Fr. Stavros N. Akrotirianakis is the Proistamenos of St. John Greek Orthodox Church in Tampa, FL. Fr. contributes the Prayer Team Ministry, a daily reflection, which began in February 2015, has produced two books, “Let All Creation Rejoice: Reflections on Advent, the Nativity and Epiphany” and “The Road Back to Christ: Reflections on Lent, Holy Week and the Resurrection.”
Listen Now. We will now be including the daily reading of Epistle and Gospel with The Prayer Team.
ENGAGED: The Call to Be Disciples
Go, therefore and make disciples of all nations, baptizing them in the name of the Father and of the Son and of the Holy Spirit, teaching them to observe all that I have commanded you. Matthew 28:19-20
The Invitation is For EVERYONE
The Lord takes pleasure in His people. Psalm 149:4
In our modern world, there are two interpretations for how invitations are offered. If only a select few are invited to something, accusations of favoritism and elitism follow. If everyone is invited to something, then there are platitudes about dumbing down or political correctness, “everyone’s a winner” and pressure to include everyone.
The invitation from the Lord for us to be His Disciples, His friends, this call is extended to everyone. And unlike the two kinds of invitations described above, the Lord is not exclusive or elitist in limiting the invitation, nor is He political or pressured in offering it to everyone.
The call to be Disciples is for EVERYONE, even if we’ve screwed things up. If you are living, there is no sin which you can commit from which you cannot repent. If you are alive, there is hope for you.
Let’s use an extreme example of repentance—a mass murderer. Most people don’t want to think there is hope of salvation for people who have committed heinous crimes. I personally believe that there should be no hope for freedom for people who have committed heinous crimes. I do believe there are crimes which merit incarceration for life with no possibility of getting out. However, there is no crime for which one cannot repent, though they may have to live out their call to be a disciple inside a prison cell. Ideally, as Christians, we are to pray for the salvation of all. Not necessarily freedom for all, but salvation for all.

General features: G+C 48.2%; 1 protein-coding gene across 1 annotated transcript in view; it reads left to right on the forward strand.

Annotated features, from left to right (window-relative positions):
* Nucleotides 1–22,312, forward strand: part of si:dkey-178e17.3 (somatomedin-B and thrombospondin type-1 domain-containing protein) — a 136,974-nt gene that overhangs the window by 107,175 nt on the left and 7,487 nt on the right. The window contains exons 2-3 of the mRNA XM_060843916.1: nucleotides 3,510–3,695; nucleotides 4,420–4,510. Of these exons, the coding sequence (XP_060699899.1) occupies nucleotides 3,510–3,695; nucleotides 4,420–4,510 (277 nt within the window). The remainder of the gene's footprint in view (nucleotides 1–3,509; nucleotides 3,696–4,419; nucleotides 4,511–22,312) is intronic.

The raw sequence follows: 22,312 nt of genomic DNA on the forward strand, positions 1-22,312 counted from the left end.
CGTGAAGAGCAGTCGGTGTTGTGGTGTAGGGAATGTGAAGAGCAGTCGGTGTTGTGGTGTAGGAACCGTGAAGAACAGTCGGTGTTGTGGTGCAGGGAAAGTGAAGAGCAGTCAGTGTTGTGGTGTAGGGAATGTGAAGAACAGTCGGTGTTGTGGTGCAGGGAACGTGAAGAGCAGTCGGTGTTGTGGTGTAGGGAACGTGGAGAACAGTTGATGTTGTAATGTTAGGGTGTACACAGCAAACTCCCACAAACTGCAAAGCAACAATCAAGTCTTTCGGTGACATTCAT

Let’s look at a less extreme example. Most of us, thankfully, will not choose to commit heinous crimes. However, no one is perfect. We all have sins, large and small, from which we need to repent. The good news is that we are called to be Disciples, despite our imperfections. Christ called Peter, knowing that Peter would deny Him three times. Christ called Thomas, knowing that Thomas would doubt Him. Christ calls each of us, knowing that we will each sin. However, He KNOWS that each of us is capable of repentance.
There is a caveat to God’s call and that is that this call is voluntarily answered. No one is coerced to answer the call to be a Disciple. Christ does not force us to follow. Christ invites. It is up to each of us to accept the invitation. Christ tells us that there is a judgment coming over each human life, and answering the call to be a Disciple will factor in to our eternal judgment.